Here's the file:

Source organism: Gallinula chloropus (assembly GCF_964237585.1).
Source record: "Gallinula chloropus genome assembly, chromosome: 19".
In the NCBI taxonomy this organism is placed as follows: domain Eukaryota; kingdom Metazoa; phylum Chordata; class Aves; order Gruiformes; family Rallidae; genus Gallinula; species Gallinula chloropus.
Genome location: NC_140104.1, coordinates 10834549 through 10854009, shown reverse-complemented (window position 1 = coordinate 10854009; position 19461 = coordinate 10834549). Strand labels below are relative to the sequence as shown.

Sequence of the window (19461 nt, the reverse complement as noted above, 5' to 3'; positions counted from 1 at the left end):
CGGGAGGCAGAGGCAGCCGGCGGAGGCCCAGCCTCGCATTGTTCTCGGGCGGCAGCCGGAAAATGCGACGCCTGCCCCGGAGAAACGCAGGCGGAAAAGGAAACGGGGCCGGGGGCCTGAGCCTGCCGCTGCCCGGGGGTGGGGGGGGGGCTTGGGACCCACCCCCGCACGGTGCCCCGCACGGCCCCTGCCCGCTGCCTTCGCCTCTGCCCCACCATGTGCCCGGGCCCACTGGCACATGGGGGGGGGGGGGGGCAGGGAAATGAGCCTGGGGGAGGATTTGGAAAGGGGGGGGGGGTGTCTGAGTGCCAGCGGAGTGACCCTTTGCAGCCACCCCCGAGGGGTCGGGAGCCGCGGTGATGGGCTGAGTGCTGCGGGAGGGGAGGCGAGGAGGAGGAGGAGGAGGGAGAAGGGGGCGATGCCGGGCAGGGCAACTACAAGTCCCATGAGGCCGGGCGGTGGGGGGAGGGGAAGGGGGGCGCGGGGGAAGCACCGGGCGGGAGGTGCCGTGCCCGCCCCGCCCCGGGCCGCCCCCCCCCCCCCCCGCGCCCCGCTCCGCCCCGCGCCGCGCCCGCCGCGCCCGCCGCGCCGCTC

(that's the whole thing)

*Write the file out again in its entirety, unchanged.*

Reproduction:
Source organism: Gallinula chloropus (assembly GCF_964237585.1).
Source record: "Gallinula chloropus genome assembly, chromosome: 19".
In the NCBI taxonomy this organism is placed as follows: domain Eukaryota; kingdom Metazoa; phylum Chordata; class Aves; order Gruiformes; family Rallidae; genus Gallinula; species Gallinula chloropus.
Genome location: NC_140104.1, coordinates 10834549 through 10854009, shown reverse-complemented (window position 1 = coordinate 10854009; position 19461 = coordinate 10834549). Strand labels below are relative to the sequence as shown.

Sequence of the window (19461 nt, the reverse complement as noted above, 5' to 3'; positions counted from 1 at the left end):
CGGGAGGCAGAGGCAGCCGGCGGAGGCCCAGCCTCGCATTGTTCTCGGGCGGCAGCCGGAAAATGCGACGCCTGCCCCGGAGAAACGCAGGCGGAAAAGGAAACGGGGCCGGGGGCCTGAGCCTGCCGCTGCCCGGGGGTGGGGGGGGGGCTTGGGACCCACCCCCGCACGGTGCCCCGCACGGCCCCTGCCCGCTGCCTTCGCCTCTGCCCCACCATGTGCCCGGGCCCACTGGCACATGGGGGGGGGGGGGGGCAGGGAAATGAGCCTGGGGGAGGATTTGGAAAGGGGGGGGGGGTGTCTGAGTGCCAGCGGAGTGACCCTTTGCAGCCACCCCCGAGGGGTCGGGAGCCGCGGTGATGGGCTGAGTGCTGCGGGAGGGGAGGCGAGGAGGAGGAGGAGGAGGGAGAAGGGGGCGATGCCGGGCAGGGCAACTACAAGTCCCATGAGGCCGGGCGGTGGGGGGAGGGGAAGGGGGGCGCGGGGGAAGCACCGGGCGGGAGGTGCCGTGCCCGCCCCGCCCCGGGCCGCCCCCCCCCCCCCCCGCGCCCCGCTCCGCCCCGCGCCGCGCCCGCCGCGCCCGCCGCGCCGCTC